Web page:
It was striking to see people in the room discover that there are resources and innovations happening in adjacent spaces that they didn’t know about. Participants agreed it’s vital that we all work together to address statewide health system improvement. And, the highest levels of leadership at our state agencies are committed to keep these conversations going.

We’ll continue to represent your interests with the Secretary’s Vision Group, to push for progress, and to bring together public and private sector partners to make the Maryland Model a phenomenal success.
Bob Atlas
President & CEO
MHA Insight: Reducing Admissions, Readmissions and Mortality
Maryland’s hospitals are reducing admissions, readmissions and mortality faster than the nation. In the new issue of MHA Insight , we note the tremendous success you’ve attained despite the rapidly rising complexity of the patients you’re admitting.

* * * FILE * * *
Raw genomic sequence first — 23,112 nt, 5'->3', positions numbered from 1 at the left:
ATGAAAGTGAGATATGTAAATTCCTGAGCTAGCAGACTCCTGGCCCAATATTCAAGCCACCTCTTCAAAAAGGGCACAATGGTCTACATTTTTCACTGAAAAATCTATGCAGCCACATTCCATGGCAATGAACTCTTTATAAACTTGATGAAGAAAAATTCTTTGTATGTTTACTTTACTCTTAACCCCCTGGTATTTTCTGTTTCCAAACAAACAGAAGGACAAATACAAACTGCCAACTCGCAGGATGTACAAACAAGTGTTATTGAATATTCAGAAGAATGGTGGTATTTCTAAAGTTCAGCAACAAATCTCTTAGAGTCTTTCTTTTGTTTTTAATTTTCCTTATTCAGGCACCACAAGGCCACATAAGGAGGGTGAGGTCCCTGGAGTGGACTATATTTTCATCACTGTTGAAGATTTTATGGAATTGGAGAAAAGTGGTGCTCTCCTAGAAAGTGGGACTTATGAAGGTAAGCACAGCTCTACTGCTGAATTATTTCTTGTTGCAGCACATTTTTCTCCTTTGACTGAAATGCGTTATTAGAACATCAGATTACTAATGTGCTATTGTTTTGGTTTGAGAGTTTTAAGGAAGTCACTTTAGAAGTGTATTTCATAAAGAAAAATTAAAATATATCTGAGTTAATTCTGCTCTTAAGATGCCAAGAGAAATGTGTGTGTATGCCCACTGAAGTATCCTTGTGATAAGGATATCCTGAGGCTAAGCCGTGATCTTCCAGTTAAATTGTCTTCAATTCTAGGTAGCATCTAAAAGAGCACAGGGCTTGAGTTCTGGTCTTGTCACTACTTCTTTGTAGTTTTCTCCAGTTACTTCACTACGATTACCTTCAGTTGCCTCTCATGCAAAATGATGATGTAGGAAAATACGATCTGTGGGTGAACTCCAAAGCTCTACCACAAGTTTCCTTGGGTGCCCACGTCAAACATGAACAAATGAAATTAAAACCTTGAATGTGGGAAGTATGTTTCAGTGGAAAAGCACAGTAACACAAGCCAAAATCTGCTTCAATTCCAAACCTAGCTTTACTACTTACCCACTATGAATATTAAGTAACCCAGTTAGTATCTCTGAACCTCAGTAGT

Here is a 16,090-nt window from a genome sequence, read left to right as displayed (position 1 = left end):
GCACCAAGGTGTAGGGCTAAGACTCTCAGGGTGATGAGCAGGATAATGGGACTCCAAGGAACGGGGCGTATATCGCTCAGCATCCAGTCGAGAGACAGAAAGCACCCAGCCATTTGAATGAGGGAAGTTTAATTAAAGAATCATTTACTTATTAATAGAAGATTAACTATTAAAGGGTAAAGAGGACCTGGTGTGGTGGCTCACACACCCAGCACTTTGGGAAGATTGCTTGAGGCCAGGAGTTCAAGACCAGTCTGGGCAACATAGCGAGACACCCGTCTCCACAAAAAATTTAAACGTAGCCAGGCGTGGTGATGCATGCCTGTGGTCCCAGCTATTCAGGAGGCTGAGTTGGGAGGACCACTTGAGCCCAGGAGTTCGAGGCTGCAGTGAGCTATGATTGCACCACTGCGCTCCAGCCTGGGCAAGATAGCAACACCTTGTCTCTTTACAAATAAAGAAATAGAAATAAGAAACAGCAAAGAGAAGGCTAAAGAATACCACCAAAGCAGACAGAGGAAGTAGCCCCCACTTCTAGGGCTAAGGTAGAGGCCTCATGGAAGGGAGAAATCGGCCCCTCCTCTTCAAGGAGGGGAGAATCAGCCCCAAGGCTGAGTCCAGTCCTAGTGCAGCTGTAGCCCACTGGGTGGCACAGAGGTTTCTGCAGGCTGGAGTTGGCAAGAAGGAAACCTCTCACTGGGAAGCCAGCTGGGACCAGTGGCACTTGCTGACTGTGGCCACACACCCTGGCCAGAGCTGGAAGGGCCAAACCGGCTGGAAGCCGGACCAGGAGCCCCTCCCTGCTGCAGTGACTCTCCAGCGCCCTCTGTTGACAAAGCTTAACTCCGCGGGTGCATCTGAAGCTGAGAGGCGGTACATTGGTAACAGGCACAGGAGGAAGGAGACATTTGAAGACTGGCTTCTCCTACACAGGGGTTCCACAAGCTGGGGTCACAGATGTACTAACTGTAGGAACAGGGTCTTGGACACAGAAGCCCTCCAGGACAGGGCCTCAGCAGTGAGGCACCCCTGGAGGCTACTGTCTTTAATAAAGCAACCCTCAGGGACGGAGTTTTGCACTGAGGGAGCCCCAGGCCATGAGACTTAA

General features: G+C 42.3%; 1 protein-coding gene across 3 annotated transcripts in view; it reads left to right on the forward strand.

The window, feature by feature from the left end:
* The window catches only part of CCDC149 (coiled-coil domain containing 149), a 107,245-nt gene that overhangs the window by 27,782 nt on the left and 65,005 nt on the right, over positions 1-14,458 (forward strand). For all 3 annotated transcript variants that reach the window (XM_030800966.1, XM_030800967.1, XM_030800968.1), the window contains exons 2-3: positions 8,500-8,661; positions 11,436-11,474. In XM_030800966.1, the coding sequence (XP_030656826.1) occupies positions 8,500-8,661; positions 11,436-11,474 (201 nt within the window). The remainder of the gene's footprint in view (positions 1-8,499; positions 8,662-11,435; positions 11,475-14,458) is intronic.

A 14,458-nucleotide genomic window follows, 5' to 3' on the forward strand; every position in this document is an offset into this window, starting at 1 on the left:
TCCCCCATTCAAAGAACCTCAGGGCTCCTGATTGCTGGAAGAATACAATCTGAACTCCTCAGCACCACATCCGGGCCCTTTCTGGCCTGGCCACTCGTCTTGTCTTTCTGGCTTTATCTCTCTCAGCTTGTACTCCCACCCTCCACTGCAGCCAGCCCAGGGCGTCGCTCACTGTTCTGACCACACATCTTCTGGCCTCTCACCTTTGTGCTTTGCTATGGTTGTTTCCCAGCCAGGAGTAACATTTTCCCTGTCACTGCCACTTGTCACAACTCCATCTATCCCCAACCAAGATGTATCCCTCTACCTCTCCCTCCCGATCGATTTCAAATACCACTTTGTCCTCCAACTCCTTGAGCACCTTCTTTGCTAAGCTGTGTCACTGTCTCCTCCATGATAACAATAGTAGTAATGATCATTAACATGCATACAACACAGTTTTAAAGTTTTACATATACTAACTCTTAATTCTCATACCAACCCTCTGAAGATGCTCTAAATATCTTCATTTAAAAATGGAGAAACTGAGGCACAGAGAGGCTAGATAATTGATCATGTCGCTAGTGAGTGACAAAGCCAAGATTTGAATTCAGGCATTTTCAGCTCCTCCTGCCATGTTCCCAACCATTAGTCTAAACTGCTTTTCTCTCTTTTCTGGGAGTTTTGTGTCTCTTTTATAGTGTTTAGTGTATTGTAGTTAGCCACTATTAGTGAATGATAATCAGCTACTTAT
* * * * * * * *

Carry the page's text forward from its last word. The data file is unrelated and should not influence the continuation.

• Data show that hospitals statewide have:
  • Cut Medicare inpatient admissions more than two times faster than the nation
  • Lowered [30-day] readmissions four times more rapidly than the nation
  • Reduced the rate of Medicare beneficiary [30-day] mortality twice as quickly as the nation

Many of you told us that our first issue of MHA Insight  helped you educate stakeholders on our success controlling health care spending and usage. Please keep sharing MHA Insight with community leaders and other influencers so that we may continue to demonstrate the value of the Maryland Model and the collective performance of Maryland’s hospitals. 
HSCRC Requests Feedback on Strategic Vision